The person or the platform
Brands are being asked to support the platform without dwelling on Musk’s personal crusades in his Twitter feed. “The risk has moved from the platform to the person,” said Lou Paskalis, newly appointed chief strategy officer at Ad Fontes Media, a media watchdog group. “And, so, it’s a different risk threat assessment [for marketers]. I now have to investigate this dude, not this platform, to make it safe for my brand.”
Possible's organizers hope the event is the opportunity for that scrutiny. It will be Musk’s first official appearance in front of a purely advertising crowd since he claimed Twitter’s ownership. Musk is set to speak with NBCU's Yaccarino, who has been on record calling for advertisers to hear Musk out for months. NBCU is a top media partner with Twitter.
Brands are looking at Twitter again because they sense the worst could be over, and advertisers are trying to diversify where they spend money, according to an ad exec at a major brand, who spoke on condition of anonymity. “Leadership changes at Twitter have stabilized,” this person said. “There are new contextual ad targeting tools, and ultimately people are saying there have been no major blowups lately.”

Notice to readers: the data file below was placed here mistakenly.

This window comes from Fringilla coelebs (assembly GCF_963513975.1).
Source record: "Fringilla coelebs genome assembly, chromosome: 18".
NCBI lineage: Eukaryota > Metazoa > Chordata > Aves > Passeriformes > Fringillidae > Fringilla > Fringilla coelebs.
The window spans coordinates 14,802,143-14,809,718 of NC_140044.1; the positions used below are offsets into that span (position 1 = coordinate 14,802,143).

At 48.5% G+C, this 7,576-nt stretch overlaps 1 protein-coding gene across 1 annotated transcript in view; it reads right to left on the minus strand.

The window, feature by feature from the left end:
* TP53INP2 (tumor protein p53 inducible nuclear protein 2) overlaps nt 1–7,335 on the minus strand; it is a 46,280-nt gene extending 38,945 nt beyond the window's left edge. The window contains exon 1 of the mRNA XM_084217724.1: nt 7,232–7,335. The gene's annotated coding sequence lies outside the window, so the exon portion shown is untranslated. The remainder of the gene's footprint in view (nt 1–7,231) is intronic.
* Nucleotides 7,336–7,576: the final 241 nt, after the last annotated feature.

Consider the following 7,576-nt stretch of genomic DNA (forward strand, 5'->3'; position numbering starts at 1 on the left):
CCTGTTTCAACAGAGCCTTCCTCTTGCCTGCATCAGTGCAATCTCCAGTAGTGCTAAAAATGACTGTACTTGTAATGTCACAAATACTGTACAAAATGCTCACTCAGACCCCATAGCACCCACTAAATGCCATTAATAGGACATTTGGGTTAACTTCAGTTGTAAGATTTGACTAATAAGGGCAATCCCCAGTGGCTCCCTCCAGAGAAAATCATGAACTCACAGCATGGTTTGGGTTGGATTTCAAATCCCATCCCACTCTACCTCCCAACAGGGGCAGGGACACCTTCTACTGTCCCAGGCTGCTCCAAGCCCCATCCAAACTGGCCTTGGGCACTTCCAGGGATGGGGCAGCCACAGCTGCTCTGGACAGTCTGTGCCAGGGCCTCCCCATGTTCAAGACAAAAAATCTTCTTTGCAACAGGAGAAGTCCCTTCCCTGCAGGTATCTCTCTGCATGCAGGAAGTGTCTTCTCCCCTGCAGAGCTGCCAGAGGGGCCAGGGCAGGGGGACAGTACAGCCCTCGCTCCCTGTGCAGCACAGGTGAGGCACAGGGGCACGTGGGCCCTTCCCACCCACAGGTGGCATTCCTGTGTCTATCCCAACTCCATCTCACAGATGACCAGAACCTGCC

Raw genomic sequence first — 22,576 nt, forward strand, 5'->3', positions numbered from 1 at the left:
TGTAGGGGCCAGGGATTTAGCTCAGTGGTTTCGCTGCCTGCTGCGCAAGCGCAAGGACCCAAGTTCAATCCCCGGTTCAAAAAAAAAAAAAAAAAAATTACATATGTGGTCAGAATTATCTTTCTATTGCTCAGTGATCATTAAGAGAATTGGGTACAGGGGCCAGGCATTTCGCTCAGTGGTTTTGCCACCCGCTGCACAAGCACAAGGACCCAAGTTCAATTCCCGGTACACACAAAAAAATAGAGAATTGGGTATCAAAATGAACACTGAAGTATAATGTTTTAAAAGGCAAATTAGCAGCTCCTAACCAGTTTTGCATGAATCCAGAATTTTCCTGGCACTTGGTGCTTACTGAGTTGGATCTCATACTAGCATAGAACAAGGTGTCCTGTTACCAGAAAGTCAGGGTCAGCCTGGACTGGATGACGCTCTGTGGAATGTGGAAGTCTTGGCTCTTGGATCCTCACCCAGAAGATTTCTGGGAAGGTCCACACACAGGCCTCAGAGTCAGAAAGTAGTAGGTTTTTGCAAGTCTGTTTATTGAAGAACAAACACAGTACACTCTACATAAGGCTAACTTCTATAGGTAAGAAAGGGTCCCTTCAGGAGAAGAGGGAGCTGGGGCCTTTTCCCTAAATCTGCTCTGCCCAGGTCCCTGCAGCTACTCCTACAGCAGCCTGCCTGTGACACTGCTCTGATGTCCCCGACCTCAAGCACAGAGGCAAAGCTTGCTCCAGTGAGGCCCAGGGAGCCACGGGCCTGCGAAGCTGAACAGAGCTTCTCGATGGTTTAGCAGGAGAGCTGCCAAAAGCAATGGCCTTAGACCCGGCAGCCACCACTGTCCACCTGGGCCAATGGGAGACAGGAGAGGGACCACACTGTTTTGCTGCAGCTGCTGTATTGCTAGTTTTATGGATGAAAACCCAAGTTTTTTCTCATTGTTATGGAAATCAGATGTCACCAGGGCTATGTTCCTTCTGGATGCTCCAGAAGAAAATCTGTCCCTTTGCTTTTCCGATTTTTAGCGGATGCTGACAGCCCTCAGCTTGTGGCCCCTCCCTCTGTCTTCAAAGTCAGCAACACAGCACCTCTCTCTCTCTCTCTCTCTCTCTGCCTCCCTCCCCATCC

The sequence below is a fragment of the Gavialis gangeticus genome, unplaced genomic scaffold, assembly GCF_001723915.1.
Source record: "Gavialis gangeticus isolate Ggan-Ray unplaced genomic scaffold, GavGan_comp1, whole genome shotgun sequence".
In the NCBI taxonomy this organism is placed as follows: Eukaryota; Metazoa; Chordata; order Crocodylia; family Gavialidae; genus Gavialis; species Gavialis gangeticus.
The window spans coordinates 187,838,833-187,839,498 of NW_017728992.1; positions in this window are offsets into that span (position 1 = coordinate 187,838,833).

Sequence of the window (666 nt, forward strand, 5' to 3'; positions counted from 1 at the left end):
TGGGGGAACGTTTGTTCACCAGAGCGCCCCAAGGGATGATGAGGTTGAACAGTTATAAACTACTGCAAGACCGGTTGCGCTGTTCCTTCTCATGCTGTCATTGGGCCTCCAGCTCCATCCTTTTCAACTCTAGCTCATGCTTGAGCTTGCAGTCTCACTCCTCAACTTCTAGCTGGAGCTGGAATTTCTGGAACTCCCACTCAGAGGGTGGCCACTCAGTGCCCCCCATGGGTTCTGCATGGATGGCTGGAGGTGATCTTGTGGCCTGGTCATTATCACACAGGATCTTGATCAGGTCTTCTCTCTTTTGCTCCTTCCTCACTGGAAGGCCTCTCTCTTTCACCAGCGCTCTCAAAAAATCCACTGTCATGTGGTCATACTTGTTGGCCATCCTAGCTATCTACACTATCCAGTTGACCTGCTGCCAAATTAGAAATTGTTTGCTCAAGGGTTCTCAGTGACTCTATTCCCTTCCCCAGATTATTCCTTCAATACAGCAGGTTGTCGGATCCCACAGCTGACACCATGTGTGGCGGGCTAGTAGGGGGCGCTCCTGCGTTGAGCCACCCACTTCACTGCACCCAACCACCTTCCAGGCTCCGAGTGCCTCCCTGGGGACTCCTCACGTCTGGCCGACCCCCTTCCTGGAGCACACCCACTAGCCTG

At the same time, this person said that Meta, which owns Facebook and Instagram, has been more aggressive with advertisers, pushing up pricing to expand its margins. This person also said brands are watching Chinese-owned TikTok and its potential ban in the U.S.
With all these variables brands have budgets to spend, and could spread some of that money to Twitter. "It will be significantly less" than it was before, though, advertising leaders said.
“The budgets that used to be allocated to Twitter are gone,” said a top executive from an advertising industry trade group, speaking on condition of anonymity. “They’ve been reallocated elsewhere and all the agencies and marketers that I’ve spoken with, they don’t really envision the money returning to Twitter any time soon.”
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Just for titters
Ad agencies and top brands have opposed Musk’s changes. Activist groups, including NAACP and Anti-Defamation League, have said Musk emboldened hateful actors with his looser moderation policies. Meanwhile, Musk framed his stances as support for “free speech,” giving accounts wide latitude to spout off on Twitter.
Musk clearly feels hemmed in by activist groups, and he tweeted in November that they “hate free speech” and blamed them for pressuring advertisers to revolt. Musk has also made less serious, if not equally puzzling, changes to Twitter, such as last week, when he removed the “w” from the Twitter sign at the San Francisco headquarters. It now reads “Titter.” Earlier this month, Musk also changed the Twitter bird logo on the website to the Doge dog, a meme reference to Dogecoin. Musk recently changed the profile name on his Twitter account to read: Harry Bōlz.